Remote work -- either full-time or the occasional work from home day -- is appealing for many employees. Working from home can cut out commuting time and expenses, enable people to more easily balance their family and work duties, and even increase productivity.
But from a company perspective, the story is a bit different. While some organizations are fully on board with this trend, others are skeptical. How can we make sure people are working if we can't see them working? How do we know remote workers aren't on the beach during work hours? Maybe you've even heard about or experienced a real remote work horror story -- where an employee who was "working from home" was doing anything but.
Leaders hesitant about remote work either don't offer work from home as an option, or introduce tracking systems that put the onus on the employee to prove they're working.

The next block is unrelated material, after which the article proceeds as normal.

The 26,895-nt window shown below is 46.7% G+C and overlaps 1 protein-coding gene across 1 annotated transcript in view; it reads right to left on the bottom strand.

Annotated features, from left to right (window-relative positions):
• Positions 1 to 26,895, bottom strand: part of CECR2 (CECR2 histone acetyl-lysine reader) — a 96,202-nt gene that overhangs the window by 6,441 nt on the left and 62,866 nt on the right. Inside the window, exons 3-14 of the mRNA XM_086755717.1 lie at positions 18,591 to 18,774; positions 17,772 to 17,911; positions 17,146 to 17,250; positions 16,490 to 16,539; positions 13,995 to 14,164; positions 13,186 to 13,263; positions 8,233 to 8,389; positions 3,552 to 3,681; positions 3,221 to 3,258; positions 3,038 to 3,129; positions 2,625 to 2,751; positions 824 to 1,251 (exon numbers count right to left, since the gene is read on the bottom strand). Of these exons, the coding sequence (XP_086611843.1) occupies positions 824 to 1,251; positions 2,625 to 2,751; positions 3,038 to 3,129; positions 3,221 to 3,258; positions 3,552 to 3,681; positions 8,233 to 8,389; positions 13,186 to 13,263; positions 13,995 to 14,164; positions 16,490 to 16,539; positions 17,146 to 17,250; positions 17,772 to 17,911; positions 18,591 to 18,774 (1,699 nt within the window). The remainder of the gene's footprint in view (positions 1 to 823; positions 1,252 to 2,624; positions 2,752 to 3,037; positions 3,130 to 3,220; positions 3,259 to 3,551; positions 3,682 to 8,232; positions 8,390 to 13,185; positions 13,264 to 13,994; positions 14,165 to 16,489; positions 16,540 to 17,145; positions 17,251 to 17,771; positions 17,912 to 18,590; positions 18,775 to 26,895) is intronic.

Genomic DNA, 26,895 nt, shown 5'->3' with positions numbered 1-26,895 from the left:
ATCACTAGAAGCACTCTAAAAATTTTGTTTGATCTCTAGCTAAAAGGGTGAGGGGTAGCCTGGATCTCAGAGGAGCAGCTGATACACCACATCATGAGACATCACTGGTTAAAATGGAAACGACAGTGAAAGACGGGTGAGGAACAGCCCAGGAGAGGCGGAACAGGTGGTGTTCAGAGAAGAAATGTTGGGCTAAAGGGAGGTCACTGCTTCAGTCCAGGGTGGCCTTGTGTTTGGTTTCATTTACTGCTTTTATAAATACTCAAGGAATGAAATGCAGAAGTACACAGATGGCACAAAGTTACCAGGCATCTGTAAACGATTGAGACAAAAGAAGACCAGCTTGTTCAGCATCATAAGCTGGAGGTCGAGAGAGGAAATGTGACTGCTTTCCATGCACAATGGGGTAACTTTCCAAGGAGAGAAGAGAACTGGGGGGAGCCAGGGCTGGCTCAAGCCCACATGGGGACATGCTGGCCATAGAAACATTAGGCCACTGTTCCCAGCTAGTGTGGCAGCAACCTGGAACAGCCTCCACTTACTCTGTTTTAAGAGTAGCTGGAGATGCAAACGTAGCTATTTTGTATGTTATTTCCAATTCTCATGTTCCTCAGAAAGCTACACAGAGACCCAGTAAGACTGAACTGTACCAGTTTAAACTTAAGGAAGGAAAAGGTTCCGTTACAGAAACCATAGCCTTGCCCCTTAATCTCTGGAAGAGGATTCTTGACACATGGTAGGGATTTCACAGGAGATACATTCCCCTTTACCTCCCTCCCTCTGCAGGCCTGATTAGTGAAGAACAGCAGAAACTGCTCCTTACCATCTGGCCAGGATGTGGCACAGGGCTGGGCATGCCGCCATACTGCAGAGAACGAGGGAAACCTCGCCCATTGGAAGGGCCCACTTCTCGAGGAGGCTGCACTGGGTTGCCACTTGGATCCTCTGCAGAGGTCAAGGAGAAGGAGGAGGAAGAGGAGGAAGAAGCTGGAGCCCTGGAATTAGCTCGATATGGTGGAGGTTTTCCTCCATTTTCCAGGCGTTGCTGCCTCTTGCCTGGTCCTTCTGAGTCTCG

However, putting the focus on employees is the wrong approach. When remote work policies fail, it means employees goals and expectations aren't clearly defined -- and that's on managers.
Managing on Results
Instead of managing on how or where someone works, managers' time is better spent on results -- and managing on results is exactly what makes a remote work policy work.
What goals is a given employee expected to achieve? Within what guidelines? By what deadline? Clearly defining what someone is expected to achieve up front -- and then measuring whether they deliver those results -- means there's no need to track when or where someone works. Because it's irrelevant.
So if you're feeling skittish about remote work, look to your managers. Examine their goal setting and communication processes. If goals are vague or not clearly communicated, then any work from home or remote work program will be set up to fail from the start. Not to mention that if expectations are unclear, you likely have a larger performance issue on your hands -- even for employees who work in the office.